The fields that are furthest from Mark’s house are the fields seeded with cover crop species that don’t overwinter. He grazes these fields only in the fall, then focusing on grazing cereal rye in fields that are closer to his home. This way, he can keep a close eye on the newborn calves in the spring. “For those of you that are only able to graze in the fall, and have the ability to drill your seed, I’d recommend planting rye and oats,” suggested Mark.
Mark mentioned that his cover crop forage provides 22% crude protein, so he doesn’t have to feed extra protein to his herd. He’s put lick tanks out in the fields, but the cows don’t touch them until the cover crop is grazed down.
Questions were asked about compaction and soil health. Mark said that after cattle have grazed a field of cover crops, from a visual standpoint, it looks like the herd has abused the ground, but he believes cover crop roots prevent compaction. Field day attendees had the opportunity to use a penetrometer (an instrument used to measure compaction down to three feet in the soil) and none of the fields showed heavy compaction (over 300 psi).
On one of his sandiest fields, right next to the North Raccoon river, has a low corn suitability rating of 50. Mark has been grazing cover crops on this field and has taken several sets of Haney soil health tests. This field now has the second highest soil health score of all his fields. “Putting cover crops through a cow stimulates biological activity in the soil,” explained Mark.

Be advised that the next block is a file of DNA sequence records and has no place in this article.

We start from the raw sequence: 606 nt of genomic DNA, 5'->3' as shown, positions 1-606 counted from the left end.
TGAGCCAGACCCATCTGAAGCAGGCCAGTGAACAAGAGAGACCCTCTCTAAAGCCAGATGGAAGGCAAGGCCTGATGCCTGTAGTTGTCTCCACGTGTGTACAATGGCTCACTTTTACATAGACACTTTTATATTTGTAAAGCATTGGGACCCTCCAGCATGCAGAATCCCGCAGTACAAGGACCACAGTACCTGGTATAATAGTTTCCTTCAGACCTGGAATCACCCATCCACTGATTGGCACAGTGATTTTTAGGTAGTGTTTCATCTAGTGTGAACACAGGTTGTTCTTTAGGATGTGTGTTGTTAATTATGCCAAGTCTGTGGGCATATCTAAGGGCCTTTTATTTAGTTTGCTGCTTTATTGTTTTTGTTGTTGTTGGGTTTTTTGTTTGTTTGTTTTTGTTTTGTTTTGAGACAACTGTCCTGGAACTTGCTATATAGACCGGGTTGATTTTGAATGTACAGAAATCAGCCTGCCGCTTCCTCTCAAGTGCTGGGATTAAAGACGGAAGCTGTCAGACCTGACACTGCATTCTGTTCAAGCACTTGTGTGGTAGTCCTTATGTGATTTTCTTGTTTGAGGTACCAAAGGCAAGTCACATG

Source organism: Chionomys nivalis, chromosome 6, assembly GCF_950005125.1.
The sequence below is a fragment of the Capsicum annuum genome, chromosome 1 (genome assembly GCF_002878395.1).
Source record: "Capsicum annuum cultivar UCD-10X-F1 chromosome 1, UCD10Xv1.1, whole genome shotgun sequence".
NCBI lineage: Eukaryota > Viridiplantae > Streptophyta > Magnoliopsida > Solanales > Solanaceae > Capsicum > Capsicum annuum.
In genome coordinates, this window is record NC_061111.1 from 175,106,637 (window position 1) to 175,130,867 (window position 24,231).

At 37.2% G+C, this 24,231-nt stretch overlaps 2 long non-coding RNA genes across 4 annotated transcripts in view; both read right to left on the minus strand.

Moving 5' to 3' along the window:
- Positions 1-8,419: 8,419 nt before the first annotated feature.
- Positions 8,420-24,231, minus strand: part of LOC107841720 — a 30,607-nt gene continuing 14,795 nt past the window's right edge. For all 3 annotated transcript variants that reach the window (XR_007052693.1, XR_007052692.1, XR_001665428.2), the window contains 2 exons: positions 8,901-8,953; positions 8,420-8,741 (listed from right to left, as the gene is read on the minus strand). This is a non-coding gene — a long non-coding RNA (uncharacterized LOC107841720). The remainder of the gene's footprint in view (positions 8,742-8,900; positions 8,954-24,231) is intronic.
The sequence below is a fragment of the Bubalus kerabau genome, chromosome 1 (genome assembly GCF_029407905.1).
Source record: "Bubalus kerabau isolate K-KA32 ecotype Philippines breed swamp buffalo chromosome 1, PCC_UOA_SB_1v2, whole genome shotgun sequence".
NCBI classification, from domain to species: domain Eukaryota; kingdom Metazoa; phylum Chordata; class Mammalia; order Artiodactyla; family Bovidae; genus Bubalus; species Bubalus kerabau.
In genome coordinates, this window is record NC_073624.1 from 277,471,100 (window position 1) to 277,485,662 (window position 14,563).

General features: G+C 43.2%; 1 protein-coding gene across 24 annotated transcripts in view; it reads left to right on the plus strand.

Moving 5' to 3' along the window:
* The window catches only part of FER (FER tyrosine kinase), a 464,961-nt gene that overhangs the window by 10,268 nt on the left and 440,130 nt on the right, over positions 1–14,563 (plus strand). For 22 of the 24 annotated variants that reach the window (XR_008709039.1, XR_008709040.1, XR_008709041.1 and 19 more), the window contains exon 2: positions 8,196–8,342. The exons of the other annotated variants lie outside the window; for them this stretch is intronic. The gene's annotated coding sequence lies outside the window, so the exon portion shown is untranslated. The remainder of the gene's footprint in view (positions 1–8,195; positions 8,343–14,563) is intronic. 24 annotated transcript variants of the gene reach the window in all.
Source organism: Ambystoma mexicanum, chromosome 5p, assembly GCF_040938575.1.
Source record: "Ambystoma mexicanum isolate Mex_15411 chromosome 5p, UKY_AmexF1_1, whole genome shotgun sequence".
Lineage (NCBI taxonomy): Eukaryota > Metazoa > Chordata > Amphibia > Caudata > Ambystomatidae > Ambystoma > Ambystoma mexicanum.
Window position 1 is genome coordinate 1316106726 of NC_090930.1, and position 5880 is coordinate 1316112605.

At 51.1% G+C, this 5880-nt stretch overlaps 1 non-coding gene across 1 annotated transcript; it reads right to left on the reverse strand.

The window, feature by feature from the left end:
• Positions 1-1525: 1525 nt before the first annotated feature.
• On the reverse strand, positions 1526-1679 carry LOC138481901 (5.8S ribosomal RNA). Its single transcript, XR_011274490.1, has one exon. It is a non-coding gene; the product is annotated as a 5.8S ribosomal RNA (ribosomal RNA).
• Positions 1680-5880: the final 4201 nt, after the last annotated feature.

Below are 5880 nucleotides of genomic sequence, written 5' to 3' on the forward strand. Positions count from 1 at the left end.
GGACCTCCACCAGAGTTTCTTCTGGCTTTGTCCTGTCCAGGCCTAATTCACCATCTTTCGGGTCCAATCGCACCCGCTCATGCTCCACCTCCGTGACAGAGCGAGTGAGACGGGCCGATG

Perhaps the most exciting benefit Mark has seen on his farm is increased carrying capacity of the land. “My dad ran 200 cow-calf pairs on the same acres that we now run 360 pairs. Because of cover crops, we are producing more on less land,” said Mark.
In winter of 2017, many of Mark’s cover crops winter killed. “The popcorn herbicides could have influenced winter hardiness of what we had growing,” suggested Mark.
This spring, he’ll terminate his covers using Roundup, but if you’re dealing with brassicas that overwintered, he recommends using 2,4-D with the Roundup.
Mark plants his cash crops two weeks to three days after termination. “This year we’ll push it back a few days before planting because we’ve had little spring growth up to this point,” said Mark. He’s never had a problem killing cover crops because he’s very methodical about spraying at the correct temperatures.
M & M Farms is located in the sensitive North Raccoon river watershed, where water quality is of utmost importance. Mark’s 1,300 acres of cover crops help tie up nutrients from the manure produced by the 25,000 hogs they raise each year. In Mark’s fields where cover crops are planted, he says the water running into the stream is clear. Mark’s innovative farming practices on his integrated crop and livestock farm are an excellent example of making profits while practicing environmental stewardship.
PFI would like to thank the Iowa Department of Agriculture and Land Stewardship for funding this research project and field day.